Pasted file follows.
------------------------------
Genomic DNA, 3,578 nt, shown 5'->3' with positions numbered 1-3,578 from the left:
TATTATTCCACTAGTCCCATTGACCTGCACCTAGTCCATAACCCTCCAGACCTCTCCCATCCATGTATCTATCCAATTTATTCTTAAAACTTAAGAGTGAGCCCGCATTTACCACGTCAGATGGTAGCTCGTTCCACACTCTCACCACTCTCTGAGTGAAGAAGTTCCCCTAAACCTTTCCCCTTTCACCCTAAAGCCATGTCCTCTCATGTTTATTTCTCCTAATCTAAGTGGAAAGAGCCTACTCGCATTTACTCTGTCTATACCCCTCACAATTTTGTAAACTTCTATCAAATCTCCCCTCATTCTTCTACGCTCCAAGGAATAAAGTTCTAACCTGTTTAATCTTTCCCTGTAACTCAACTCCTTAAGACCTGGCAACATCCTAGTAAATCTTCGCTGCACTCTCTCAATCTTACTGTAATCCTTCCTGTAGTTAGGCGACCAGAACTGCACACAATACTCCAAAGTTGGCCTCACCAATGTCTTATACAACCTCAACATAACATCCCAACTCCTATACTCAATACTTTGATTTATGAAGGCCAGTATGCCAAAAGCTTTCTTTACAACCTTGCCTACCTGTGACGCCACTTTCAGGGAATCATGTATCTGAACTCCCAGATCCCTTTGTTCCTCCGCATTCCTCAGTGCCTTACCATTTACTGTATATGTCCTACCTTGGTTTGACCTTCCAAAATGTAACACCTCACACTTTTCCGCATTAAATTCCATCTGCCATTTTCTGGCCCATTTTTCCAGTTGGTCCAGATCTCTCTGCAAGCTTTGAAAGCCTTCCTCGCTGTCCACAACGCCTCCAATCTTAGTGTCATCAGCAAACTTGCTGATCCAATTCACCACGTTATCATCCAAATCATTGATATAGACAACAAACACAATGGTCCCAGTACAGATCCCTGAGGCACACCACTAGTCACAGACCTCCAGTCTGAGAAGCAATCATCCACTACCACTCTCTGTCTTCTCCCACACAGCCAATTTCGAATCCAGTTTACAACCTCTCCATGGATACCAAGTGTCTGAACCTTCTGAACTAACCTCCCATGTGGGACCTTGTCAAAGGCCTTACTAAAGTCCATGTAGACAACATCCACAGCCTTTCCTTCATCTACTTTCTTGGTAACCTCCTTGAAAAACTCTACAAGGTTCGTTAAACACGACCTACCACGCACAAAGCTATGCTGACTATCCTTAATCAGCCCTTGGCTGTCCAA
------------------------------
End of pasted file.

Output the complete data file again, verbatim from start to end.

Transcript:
Genomic DNA, 3,578 nt, shown 5'->3' with positions numbered 1-3,578 from the left:
TATTATTCCACTAGTCCCATTGACCTGCACCTAGTCCATAACCCTCCAGACCTCTCCCATCCATGTATCTATCCAATTTATTCTTAAAACTTAAGAGTGAGCCCGCATTTACCACGTCAGATGGTAGCTCGTTCCACACTCTCACCACTCTCTGAGTGAAGAAGTTCCCCTAAACCTTTCCCCTTTCACCCTAAAGCCATGTCCTCTCATGTTTATTTCTCCTAATCTAAGTGGAAAGAGCCTACTCGCATTTACTCTGTCTATACCCCTCACAATTTTGTAAACTTCTATCAAATCTCCCCTCATTCTTCTACGCTCCAAGGAATAAAGTTCTAACCTGTTTAATCTTTCCCTGTAACTCAACTCCTTAAGACCTGGCAACATCCTAGTAAATCTTCGCTGCACTCTCTCAATCTTACTGTAATCCTTCCTGTAGTTAGGCGACCAGAACTGCACACAATACTCCAAAGTTGGCCTCACCAATGTCTTATACAACCTCAACATAACATCCCAACTCCTATACTCAATACTTTGATTTATGAAGGCCAGTATGCCAAAAGCTTTCTTTACAACCTTGCCTACCTGTGACGCCACTTTCAGGGAATCATGTATCTGAACTCCCAGATCCCTTTGTTCCTCCGCATTCCTCAGTGCCTTACCATTTACTGTATATGTCCTACCTTGGTTTGACCTTCCAAAATGTAACACCTCACACTTTTCCGCATTAAATTCCATCTGCCATTTTCTGGCCCATTTTTCCAGTTGGTCCAGATCTCTCTGCAAGCTTTGAAAGCCTTCCTCGCTGTCCACAACGCCTCCAATCTTAGTGTCATCAGCAAACTTGCTGATCCAATTCACCACGTTATCATCCAAATCATTGATATAGACAACAAACACAATGGTCCCAGTACAGATCCCTGAGGCACACCACTAGTCACAGACCTCCAGTCTGAGAAGCAATCATCCACTACCACTCTCTGTCTTCTCCCACACAGCCAATTTCGAATCCAGTTTACAACCTCTCCATGGATACCAAGTGTCTGAACCTTCTGAACTAACCTCCCATGTGGGACCTTGTCAAAGGCCTTACTAAAGTCCATGTAGACAACATCCACAGCCTTTCCTTCATCTACTTTCTTGGTAACCTCCTTGAAAAACTCTACAAGGTTCGTTAAACACGACCTACCACGCACAAAGCTATGCTGACTATCCTTAATCAGCCCTTGGCTGTCCAA